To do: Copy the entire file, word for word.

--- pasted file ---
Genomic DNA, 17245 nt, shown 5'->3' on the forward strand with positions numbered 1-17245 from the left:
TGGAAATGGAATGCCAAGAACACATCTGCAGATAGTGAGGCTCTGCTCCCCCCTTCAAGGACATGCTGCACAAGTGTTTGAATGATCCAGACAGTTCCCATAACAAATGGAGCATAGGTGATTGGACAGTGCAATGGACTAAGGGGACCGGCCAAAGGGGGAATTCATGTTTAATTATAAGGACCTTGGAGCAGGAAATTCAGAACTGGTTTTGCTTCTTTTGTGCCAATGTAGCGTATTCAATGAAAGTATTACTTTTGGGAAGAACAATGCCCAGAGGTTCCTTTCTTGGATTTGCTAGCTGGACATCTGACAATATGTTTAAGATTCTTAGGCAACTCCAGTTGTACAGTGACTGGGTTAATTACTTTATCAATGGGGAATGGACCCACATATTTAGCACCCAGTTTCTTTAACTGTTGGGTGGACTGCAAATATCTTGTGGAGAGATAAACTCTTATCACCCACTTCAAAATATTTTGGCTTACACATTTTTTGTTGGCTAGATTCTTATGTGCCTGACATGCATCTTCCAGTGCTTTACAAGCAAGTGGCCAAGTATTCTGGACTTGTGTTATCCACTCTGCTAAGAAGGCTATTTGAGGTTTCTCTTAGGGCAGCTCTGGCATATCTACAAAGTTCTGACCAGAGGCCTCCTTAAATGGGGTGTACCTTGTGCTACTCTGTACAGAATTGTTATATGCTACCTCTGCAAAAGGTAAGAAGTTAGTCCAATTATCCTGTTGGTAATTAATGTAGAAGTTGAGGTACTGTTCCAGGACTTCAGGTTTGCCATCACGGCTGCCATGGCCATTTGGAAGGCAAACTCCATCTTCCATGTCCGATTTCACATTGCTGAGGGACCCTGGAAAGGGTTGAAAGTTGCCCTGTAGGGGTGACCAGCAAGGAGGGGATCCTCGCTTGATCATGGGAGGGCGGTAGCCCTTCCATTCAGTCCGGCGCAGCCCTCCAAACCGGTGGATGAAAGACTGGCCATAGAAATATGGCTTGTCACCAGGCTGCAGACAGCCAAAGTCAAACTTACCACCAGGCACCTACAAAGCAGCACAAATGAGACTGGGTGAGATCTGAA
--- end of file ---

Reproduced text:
Genomic DNA, 17245 nt, shown 5'->3' on the forward strand with positions numbered 1-17245 from the left:
TGGAAATGGAATGCCAAGAACACATCTGCAGATAGTGAGGCTCTGCTCCCCCCTTCAAGGACATGCTGCACAAGTGTTTGAATGATCCAGACAGTTCCCATAACAAATGGAGCATAGGTGATTGGACAGTGCAATGGACTAAGGGGACCGGCCAAAGGGGGAATTCATGTTTAATTATAAGGACCTTGGAGCAGGAAATTCAGAACTGGTTTTGCTTCTTTTGTGCCAATGTAGCGTATTCAATGAAAGTATTACTTTTGGGAAGAACAATGCCCAGAGGTTCCTTTCTTGGATTTGCTAGCTGGACATCTGACAATATGTTTAAGATTCTTAGGCAACTCCAGTTGTACAGTGACTGGGTTAATTACTTTATCAATGGGGAATGGACCCACATATTTAGCACCCAGTTTCTTTAACTGTTGGGTGGACTGCAAATATCTTGTGGAGAGATAAACTCTTATCACCCACTTCAAAATATTTTGGCTTACACATTTTTTGTTGGCTAGATTCTTATGTGCCTGACATGCATCTTCCAGTGCTTTACAAGCAAGTGGCCAAGTATTCTGGACTTGTGTTATCCACTCTGCTAAGAAGGCTATTTGAGGTTTCTCTTAGGGCAGCTCTGGCATATCTACAAAGTTCTGACCAGAGGCCTCCTTAAATGGGGTGTACCTTGTGCTACTCTGTACAGAATTGTTATATGCTACCTCTGCAAAAGGTAAGAAGTTAGTCCAATTATCCTGTTGGTAATTAATGTAGAAGTTGAGGTACTGTTCCAGGACTTCAGGTTTGCCATCACGGCTGCCATGGCCATTTGGAAGGCAAACTCCATCTTCCATGTCCGATTTCACATTGCTGAGGGACCCTGGAAAGGGTTGAAAGTTGCCCTGTAGGGGTGACCAGCAAGGAGGGGATCCTCGCTTGATCATGGGAGGGCGGTAGCCCTTCCATTCAGTCCGGCGCAGCCCTCCAAACCGGTGGATGAAAGACTGGCCATAGAAATATGGCTTGTCACCAGGCTGCAGACAGCCAAAGTCAAACTTACCACCAGGCACCTACAAAGCAGCACAAATGAGACTGGGTGAGATCTGAA